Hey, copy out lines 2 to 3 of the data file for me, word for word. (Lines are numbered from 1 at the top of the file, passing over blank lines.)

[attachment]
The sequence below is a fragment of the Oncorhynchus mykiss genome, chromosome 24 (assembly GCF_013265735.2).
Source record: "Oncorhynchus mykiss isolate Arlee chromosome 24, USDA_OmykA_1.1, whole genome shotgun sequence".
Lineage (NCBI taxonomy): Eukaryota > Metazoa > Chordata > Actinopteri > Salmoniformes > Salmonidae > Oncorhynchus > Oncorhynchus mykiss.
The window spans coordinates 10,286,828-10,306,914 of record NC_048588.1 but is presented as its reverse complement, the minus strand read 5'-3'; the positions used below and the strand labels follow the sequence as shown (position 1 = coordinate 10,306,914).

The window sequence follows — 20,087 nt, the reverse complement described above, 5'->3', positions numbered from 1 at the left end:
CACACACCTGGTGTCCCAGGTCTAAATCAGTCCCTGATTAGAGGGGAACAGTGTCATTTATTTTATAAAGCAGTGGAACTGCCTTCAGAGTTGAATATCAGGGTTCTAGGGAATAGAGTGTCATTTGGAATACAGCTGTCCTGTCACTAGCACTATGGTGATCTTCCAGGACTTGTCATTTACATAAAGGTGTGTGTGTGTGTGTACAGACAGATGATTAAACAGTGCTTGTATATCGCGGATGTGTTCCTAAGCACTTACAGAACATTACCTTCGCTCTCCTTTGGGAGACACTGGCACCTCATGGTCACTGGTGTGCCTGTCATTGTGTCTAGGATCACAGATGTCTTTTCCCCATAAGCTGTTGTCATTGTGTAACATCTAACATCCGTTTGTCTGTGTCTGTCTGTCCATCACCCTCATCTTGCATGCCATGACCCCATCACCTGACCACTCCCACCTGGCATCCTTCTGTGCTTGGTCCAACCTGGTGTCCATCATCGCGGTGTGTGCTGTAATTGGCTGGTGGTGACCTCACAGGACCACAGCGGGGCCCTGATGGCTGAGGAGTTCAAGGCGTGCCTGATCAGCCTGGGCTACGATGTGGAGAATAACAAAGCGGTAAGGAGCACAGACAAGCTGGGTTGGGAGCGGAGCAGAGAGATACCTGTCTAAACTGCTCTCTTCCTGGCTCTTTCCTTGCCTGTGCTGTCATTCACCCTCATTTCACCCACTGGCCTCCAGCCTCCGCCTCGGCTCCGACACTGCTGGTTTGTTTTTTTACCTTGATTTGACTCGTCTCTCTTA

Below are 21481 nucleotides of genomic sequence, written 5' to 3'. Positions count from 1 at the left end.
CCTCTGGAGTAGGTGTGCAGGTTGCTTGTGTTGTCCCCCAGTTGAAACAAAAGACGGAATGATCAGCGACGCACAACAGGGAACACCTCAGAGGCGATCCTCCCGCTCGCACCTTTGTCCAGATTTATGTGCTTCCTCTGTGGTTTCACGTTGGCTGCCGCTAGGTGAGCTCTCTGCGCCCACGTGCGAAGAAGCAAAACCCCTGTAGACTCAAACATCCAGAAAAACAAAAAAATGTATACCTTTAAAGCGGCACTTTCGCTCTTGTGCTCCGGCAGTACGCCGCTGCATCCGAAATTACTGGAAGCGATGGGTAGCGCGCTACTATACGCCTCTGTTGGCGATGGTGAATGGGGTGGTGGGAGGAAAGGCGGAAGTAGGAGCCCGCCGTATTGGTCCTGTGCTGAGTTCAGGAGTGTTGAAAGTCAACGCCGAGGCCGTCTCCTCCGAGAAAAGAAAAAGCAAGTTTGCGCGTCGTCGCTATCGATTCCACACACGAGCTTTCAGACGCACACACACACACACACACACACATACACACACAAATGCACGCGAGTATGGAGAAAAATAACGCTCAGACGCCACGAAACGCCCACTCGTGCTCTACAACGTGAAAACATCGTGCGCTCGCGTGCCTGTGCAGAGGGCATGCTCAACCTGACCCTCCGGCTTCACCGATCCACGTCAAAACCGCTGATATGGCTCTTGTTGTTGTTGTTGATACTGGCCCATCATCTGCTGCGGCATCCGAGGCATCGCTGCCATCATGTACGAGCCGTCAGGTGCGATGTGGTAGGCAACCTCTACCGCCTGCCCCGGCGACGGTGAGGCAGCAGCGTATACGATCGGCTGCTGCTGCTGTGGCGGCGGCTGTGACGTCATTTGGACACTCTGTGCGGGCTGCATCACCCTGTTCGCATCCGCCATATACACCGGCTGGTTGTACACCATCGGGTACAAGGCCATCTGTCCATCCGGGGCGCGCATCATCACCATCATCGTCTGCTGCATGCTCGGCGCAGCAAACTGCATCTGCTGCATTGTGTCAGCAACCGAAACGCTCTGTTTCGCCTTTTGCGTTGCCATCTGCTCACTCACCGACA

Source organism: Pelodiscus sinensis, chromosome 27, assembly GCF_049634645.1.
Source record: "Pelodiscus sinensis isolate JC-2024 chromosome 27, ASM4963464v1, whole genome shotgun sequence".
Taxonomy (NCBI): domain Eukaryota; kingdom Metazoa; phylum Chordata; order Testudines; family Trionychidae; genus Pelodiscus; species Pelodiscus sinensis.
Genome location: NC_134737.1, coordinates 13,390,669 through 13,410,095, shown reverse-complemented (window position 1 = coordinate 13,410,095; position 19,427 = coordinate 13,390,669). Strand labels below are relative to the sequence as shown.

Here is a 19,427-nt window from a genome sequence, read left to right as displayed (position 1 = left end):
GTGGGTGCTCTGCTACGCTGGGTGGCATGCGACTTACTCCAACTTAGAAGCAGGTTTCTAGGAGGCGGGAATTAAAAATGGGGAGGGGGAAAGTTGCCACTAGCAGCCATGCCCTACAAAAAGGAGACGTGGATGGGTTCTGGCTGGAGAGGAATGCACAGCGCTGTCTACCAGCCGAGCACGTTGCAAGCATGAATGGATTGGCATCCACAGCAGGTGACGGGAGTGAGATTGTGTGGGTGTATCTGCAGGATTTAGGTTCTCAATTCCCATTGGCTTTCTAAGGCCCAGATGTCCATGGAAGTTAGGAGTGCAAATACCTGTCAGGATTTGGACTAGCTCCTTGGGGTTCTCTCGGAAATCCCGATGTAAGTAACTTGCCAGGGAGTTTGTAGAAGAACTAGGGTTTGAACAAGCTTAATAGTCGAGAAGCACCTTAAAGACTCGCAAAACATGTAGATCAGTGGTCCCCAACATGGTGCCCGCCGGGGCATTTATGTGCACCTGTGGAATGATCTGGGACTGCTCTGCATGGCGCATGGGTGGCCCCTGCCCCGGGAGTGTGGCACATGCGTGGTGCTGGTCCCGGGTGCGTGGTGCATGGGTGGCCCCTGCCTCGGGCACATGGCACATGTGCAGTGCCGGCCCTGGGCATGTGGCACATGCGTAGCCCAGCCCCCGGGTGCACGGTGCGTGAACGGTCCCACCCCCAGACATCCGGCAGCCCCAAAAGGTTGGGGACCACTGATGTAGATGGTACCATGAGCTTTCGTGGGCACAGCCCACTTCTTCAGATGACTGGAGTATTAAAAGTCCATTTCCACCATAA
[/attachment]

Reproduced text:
Source record: "Oncorhynchus mykiss isolate Arlee chromosome 24, USDA_OmykA_1.1, whole genome shotgun sequence".
Lineage (NCBI taxonomy): Eukaryota > Metazoa > Chordata > Actinopteri > Salmoniformes > Salmonidae > Oncorhynchus > Oncorhynchus mykiss.